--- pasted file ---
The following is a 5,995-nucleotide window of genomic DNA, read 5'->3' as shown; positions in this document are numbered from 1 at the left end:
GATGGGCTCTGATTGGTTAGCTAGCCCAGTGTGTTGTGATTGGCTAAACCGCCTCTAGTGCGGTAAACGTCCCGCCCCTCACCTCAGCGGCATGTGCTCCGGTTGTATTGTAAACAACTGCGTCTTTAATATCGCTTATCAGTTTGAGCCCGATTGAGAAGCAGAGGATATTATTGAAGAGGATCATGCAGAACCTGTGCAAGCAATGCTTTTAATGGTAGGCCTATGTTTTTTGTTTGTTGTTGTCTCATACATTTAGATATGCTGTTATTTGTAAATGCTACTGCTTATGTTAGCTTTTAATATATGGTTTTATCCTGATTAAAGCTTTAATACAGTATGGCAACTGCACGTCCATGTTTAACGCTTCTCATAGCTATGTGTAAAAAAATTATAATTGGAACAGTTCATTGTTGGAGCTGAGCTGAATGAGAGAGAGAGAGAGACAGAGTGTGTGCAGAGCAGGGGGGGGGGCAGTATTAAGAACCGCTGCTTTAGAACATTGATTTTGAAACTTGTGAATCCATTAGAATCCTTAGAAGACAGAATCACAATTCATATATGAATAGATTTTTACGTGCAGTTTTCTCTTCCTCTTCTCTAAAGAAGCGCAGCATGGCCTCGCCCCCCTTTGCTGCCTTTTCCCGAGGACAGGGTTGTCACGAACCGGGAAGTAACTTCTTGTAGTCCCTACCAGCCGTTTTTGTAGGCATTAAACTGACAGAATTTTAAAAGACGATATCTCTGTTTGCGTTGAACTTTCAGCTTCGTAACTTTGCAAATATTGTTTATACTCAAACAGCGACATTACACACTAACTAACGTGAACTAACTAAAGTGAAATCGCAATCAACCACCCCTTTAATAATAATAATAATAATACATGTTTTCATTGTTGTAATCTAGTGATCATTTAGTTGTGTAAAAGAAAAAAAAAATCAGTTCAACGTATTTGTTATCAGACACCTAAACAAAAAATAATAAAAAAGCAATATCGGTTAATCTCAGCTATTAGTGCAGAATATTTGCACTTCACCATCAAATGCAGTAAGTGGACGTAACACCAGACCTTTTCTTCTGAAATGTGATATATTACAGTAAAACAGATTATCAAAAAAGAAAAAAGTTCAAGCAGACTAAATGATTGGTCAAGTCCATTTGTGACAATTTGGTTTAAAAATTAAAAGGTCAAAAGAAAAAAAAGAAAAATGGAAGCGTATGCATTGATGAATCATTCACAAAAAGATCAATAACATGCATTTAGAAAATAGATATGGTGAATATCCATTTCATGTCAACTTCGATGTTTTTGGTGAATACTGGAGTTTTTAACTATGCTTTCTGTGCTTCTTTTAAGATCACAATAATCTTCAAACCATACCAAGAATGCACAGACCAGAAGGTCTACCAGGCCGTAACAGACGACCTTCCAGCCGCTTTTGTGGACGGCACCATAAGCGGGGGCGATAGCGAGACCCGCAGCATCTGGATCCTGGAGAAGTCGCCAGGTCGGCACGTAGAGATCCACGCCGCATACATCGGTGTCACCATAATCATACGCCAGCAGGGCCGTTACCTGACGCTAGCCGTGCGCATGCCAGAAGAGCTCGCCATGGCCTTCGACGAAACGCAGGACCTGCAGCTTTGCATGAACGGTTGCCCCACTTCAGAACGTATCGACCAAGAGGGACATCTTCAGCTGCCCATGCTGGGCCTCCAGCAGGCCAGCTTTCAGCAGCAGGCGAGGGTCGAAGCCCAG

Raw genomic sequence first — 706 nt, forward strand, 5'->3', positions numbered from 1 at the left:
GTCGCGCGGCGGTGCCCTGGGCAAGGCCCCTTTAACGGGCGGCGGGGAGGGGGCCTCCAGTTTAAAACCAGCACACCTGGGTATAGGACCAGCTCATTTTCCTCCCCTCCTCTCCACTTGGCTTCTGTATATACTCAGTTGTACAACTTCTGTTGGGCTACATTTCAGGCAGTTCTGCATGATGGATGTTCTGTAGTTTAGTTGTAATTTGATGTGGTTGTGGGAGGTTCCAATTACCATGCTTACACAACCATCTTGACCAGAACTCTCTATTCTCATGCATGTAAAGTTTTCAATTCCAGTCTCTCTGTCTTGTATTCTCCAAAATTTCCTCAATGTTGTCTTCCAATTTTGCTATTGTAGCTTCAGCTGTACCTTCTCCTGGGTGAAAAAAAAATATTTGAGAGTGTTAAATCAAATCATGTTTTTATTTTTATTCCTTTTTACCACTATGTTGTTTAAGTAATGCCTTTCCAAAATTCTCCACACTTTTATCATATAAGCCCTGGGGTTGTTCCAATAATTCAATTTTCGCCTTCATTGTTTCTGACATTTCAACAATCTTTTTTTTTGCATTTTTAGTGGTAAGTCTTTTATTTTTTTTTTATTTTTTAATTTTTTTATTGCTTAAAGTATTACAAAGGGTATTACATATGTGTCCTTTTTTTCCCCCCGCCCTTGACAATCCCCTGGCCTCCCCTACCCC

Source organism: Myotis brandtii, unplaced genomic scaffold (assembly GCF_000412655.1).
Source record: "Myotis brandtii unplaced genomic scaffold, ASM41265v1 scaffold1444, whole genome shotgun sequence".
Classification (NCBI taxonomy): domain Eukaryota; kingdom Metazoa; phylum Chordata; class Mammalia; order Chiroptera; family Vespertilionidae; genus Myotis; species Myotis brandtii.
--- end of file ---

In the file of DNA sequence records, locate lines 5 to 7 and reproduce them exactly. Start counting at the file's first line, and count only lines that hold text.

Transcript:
Source organism: Myotis brandtii, unplaced genomic scaffold (assembly GCF_000412655.1).
Source record: "Myotis brandtii unplaced genomic scaffold, ASM41265v1 scaffold1444, whole genome shotgun sequence".
Classification (NCBI taxonomy): domain Eukaryota; kingdom Metazoa; phylum Chordata; class Mammalia; order Chiroptera; family Vespertilionidae; genus Myotis; species Myotis brandtii.